EMPLOYERS regularly tell women to put on more makeup, wear high heels and short skirts, according to new research.

Women workers said they felt targeted with 86 per cent saying they felt pressured to dress “sexier” in order to protect their careers while seven per cent said their bosses
had urged them to wear high heels in the office or with clients because it made them “more appealing”.

The survey of 2,000 employees was commissioned by employment lawyers Slater and Gordon who noted “a rise” in the numbers of clients complaining about comments their bosses were making about their looks.

Josephine Van Lierop, of Slater and Gordon, described the results as “very disappointing but not surprising” adding remarks about a woman’s appearance tended to come from sectors such as financial services, hospitality and the city.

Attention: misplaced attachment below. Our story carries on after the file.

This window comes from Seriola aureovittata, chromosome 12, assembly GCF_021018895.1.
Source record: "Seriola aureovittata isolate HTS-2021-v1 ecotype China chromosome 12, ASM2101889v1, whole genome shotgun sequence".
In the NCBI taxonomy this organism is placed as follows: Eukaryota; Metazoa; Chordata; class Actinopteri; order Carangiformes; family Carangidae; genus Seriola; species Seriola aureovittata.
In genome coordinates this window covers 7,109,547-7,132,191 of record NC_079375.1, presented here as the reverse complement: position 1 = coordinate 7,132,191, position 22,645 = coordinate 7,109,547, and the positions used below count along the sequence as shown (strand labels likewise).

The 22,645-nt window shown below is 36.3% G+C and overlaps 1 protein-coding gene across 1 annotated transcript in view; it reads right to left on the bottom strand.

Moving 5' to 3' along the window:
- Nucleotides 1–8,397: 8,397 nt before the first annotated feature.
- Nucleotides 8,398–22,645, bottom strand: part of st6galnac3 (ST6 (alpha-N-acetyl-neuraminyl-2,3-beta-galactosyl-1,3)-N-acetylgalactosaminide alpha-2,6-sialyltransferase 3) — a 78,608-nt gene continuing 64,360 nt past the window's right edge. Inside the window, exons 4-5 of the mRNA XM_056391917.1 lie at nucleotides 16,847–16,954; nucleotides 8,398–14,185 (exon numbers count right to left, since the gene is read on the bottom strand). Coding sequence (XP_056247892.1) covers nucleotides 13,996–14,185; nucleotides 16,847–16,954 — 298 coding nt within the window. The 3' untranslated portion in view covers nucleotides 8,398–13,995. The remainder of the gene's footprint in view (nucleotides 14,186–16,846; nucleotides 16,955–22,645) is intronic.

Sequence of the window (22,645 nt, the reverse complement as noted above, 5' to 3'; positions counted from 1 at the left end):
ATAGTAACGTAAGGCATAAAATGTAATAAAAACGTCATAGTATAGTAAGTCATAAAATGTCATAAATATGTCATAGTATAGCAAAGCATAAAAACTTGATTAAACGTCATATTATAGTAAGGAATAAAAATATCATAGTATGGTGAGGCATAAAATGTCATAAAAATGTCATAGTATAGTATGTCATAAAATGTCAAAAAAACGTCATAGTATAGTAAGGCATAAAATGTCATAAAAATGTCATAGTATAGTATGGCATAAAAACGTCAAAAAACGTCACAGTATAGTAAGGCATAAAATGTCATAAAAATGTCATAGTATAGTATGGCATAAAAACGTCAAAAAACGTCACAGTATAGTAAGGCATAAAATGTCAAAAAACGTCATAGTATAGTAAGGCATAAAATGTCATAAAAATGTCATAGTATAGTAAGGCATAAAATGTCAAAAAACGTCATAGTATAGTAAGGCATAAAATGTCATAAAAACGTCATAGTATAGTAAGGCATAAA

The survey claimed 28 per cent of women reported they had been advised that changing their appearance would be “better for business” while 13 per cent said they had decided to flaunt more flesh at work after suggestions by more senior employees to vamp up their appearance.

In contrast 54 per cent of men said their appearance had never been commented upon although three per cent said they had been told to dress more smartly by senior colleagues. Male employees did say they had been told to remove hair dye, jewellery
and cover any visible tattoos.

Current UK employment law states a dress code can be used but this is usually imposed for health and safety reasons, or to promote a particular image, such as smartness and efficiency.